On lap nine, Lang, tired of following Müller's spray, waved Caracciola and Seaman by so that the two rain specialists could have a try on Müller. Caratsch tried to go inside the Auto Union at the La Source hairpin, but misjudged the slippery corner and spun off onto the inside grass. The car was undamaged but faced now back towards the hairpin. On top of it, the engine had stalled in the process. Unable to get the car back on the track, Caracciola was the first one to retire and walked the short distance to the pits. After nine laps, the Auto Union was still in the lead, now chased by Seaman and Lang.
      At the end of lap ten, under great applause from the crowd, Seaman crossed the line first. Müller, who had been called in to refuel, followed closely. Seaman was now pulling away from Lang. Müller, despite his fuel stop, had retained third place and was followed by Nuvolari and Hasse. Von Brauchitsch stopped on lap 12 to replace a flat rear tire and add a quick squirt of fuel. This enabled Meier to move into sixth place. At the end of the same lap, Seaman was already 30 seconds ahead of Lang and 41 of Müller, with Nuvolari, Hasse, Meier, and Brauchitsch trailing. On lap 13, Nuvolari passed Müller who was falling back with his sick engine.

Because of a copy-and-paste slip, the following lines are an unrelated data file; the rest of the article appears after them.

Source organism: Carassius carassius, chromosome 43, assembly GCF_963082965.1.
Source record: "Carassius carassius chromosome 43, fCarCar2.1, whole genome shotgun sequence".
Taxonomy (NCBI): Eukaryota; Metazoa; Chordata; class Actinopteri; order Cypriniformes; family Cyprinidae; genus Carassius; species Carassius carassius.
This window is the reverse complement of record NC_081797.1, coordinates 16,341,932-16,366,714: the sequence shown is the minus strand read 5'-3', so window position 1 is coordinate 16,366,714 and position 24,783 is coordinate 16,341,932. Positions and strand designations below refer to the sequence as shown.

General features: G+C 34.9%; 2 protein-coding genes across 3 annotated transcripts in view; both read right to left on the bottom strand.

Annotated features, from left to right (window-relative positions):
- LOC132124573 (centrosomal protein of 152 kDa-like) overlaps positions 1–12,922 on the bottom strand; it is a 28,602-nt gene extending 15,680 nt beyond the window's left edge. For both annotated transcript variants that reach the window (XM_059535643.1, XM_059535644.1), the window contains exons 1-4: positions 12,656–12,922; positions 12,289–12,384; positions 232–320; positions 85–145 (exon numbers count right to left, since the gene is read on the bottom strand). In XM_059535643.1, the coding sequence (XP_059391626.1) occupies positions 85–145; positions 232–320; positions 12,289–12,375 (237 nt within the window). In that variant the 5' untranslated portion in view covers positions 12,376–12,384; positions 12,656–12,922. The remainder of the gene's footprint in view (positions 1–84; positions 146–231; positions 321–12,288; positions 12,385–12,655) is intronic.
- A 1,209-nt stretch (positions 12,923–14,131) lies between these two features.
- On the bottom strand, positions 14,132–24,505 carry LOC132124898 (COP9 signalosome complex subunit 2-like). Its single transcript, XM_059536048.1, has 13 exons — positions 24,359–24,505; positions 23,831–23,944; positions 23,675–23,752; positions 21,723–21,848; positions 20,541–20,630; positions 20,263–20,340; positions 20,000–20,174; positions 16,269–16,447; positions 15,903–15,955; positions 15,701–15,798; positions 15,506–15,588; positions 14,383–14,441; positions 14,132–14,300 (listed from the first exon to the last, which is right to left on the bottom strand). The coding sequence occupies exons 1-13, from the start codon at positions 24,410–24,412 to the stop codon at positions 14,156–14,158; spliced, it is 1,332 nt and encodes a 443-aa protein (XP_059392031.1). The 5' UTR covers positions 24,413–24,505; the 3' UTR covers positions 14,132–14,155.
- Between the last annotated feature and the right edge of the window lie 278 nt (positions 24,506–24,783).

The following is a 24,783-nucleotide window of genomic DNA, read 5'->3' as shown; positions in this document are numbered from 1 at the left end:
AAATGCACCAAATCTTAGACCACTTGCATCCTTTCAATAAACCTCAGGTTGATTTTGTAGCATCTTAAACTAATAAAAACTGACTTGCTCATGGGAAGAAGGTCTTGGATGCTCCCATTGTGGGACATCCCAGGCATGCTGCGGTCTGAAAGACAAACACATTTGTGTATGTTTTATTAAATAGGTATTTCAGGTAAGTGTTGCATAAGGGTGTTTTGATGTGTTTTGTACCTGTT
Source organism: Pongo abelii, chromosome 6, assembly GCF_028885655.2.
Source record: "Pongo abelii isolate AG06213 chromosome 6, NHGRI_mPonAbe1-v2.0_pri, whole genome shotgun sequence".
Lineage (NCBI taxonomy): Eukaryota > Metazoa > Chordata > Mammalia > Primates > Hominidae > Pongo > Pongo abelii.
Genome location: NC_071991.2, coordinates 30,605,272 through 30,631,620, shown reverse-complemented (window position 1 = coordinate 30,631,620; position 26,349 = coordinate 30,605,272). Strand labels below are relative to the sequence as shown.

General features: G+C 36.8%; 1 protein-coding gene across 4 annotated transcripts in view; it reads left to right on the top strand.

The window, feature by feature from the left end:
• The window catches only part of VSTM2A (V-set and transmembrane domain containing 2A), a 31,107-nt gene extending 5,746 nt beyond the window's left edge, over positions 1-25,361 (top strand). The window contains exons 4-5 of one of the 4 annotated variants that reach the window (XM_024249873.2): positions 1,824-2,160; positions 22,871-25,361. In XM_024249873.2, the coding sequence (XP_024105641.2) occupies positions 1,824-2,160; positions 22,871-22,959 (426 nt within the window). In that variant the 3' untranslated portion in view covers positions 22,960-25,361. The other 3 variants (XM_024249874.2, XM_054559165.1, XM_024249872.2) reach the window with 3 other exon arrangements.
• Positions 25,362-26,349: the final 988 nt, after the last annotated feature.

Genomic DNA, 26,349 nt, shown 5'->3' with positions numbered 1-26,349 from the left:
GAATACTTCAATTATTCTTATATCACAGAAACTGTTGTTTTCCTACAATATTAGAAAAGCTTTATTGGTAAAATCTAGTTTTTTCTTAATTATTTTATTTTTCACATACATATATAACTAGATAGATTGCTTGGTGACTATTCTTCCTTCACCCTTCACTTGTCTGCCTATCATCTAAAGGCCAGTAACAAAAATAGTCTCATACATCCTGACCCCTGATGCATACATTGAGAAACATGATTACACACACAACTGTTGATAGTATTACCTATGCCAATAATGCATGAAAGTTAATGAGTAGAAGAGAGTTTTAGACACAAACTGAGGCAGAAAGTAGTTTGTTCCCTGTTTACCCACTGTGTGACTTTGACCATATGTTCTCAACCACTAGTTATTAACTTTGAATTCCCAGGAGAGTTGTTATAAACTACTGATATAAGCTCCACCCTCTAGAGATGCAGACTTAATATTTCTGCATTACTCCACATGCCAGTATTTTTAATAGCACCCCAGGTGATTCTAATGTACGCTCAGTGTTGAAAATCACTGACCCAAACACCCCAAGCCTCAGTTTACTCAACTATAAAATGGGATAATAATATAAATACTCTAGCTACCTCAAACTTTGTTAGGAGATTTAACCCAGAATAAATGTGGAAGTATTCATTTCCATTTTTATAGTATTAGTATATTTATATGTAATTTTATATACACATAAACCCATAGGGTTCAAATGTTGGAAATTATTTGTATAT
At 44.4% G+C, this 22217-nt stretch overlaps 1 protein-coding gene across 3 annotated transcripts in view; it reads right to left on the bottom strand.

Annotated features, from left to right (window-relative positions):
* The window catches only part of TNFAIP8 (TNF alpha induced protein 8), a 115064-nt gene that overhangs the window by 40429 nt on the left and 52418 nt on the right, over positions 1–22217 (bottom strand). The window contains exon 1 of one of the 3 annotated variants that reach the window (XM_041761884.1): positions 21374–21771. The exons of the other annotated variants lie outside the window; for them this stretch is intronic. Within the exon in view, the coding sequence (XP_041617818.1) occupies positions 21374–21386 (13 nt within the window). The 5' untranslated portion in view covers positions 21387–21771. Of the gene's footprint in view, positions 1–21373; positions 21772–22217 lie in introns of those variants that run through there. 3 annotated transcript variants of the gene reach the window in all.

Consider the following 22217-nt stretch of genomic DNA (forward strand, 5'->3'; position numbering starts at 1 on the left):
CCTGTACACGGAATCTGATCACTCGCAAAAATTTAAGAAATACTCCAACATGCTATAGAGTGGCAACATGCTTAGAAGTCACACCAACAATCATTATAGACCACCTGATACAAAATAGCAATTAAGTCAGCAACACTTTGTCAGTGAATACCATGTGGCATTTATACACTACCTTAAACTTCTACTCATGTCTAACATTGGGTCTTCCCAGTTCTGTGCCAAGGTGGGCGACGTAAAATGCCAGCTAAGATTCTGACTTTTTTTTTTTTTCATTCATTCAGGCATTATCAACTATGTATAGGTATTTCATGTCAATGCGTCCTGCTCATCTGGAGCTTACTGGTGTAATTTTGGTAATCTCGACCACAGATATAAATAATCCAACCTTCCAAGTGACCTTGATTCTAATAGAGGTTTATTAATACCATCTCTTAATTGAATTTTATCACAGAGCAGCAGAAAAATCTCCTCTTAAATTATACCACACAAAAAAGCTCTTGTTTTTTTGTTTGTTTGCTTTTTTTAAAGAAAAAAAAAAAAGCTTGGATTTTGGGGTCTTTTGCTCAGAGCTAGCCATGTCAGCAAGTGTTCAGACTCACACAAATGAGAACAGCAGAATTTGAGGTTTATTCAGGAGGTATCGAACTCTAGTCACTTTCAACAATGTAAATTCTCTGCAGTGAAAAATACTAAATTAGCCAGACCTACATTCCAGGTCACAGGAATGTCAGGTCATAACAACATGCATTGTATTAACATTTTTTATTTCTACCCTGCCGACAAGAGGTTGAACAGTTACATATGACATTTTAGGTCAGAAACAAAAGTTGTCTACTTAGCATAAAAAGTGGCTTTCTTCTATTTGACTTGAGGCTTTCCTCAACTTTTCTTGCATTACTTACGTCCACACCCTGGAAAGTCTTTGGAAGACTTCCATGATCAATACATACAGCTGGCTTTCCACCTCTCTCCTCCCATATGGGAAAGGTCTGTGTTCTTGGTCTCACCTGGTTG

On lap 14, Meier's first grand prix race came to an end. While attempting to pass Mandirola's Maserati at Blanchimont, he spun off, sliding the Auto Union into the ditch. The car undamaged, he could not move it back onto the road and the Bavarian walked the few kilometers to start and finish. After 14 laps, Seaman was 17 seconds ahead of Lang, 27 of Nuvolari. He lapped Farina's Alfa Romeo for the first time. At the end of lap 15, Seaman was leading Lang by only 12 seconds and Nuvolari by 27. Müller, Hasse, and von Brauchitsch followed. All others were already lapped by the leading group.
      At half time, on lap 17, Seaman made a 30 second stop for gas and rear tires. Nuvolari was next to stop for fuel and a quick drink from the bottle. The lead went temporarily to Lang, until he also pitted the following lap. Lang's stop took only 25 seconds, but Dick had enough advantage to regain the lead on lap 18. Nuvolari was now 40 seconds behind Seaman. On lap 17, Müller stopped for the second time at the pits. This moved Hasse and Brauchitsch up to fourth and fifth place, respectively. After all pit stops, the rain had diminished. On lap 20 the order was Seaman, Lang, Nuvolari, Hasse, Brauchitsch, and Müller. Müller made a third pit stop to cure his engine problems. Seaman was pulling away and extending his advantage to 30 seconds, despite the slippery roads.